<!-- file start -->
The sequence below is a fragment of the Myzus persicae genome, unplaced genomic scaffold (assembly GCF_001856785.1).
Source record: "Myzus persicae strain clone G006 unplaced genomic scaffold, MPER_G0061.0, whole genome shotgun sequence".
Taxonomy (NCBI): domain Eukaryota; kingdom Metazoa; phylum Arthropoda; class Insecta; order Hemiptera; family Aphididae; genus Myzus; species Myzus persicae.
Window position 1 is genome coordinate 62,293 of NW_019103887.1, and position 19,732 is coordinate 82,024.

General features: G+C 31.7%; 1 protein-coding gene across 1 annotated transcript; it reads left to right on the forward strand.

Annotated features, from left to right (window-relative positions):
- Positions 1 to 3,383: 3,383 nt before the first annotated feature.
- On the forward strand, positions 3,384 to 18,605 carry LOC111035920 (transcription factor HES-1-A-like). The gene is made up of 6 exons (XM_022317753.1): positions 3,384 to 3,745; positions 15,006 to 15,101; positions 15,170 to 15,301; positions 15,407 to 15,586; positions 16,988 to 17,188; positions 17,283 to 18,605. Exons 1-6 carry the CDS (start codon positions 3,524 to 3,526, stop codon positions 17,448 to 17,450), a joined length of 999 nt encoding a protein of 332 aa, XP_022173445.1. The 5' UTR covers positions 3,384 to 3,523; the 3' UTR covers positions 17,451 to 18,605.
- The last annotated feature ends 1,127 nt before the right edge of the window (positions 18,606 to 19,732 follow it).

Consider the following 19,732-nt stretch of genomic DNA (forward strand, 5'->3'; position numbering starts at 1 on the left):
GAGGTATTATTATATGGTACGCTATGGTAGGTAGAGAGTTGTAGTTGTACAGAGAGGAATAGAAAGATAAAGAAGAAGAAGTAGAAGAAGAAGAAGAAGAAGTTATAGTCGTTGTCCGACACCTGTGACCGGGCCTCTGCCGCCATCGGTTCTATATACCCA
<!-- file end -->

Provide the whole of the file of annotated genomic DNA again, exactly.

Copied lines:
The sequence below is a fragment of the Myzus persicae genome, unplaced genomic scaffold (assembly GCF_001856785.1).
Source record: "Myzus persicae strain clone G006 unplaced genomic scaffold, MPER_G0061.0, whole genome shotgun sequence".
Taxonomy (NCBI): domain Eukaryota; kingdom Metazoa; phylum Arthropoda; class Insecta; order Hemiptera; family Aphididae; genus Myzus; species Myzus persicae.
Window position 1 is genome coordinate 62,293 of NW_019103887.1, and position 19,732 is coordinate 82,024.

General features: G+C 31.7%; 1 protein-coding gene across 1 annotated transcript; it reads left to right on the forward strand.

Annotated features, from left to right (window-relative positions):
- Positions 1 to 3,383: 3,383 nt before the first annotated feature.
- On the forward strand, positions 3,384 to 18,605 carry LOC111035920 (transcription factor HES-1-A-like). The gene is made up of 6 exons (XM_022317753.1): positions 3,384 to 3,745; positions 15,006 to 15,101; positions 15,170 to 15,301; positions 15,407 to 15,586; positions 16,988 to 17,188; positions 17,283 to 18,605. Exons 1-6 carry the CDS (start codon positions 3,524 to 3,526, stop codon positions 17,448 to 17,450), a joined length of 999 nt encoding a protein of 332 aa, XP_022173445.1. The 5' UTR covers positions 3,384 to 3,523; the 3' UTR covers positions 17,451 to 18,605.
- The last annotated feature ends 1,127 nt before the right edge of the window (positions 18,606 to 19,732 follow it).

Consider the following 19,732-nt stretch of genomic DNA (forward strand, 5'->3'; position numbering starts at 1 on the left):
GAGGTATTATTATATGGTACGCTATGGTAGGTAGAGAGTTGTAGTTGTACAGAGAGGAATAGAAAGATAAAGAAGAAGAAGTAGAAGAAGAAGAAGAAGAAGTTATAGTCGTTGTCCGACACCTGTGACCGGGCCTCTGCCGCCATCGGTTCTATATACCCA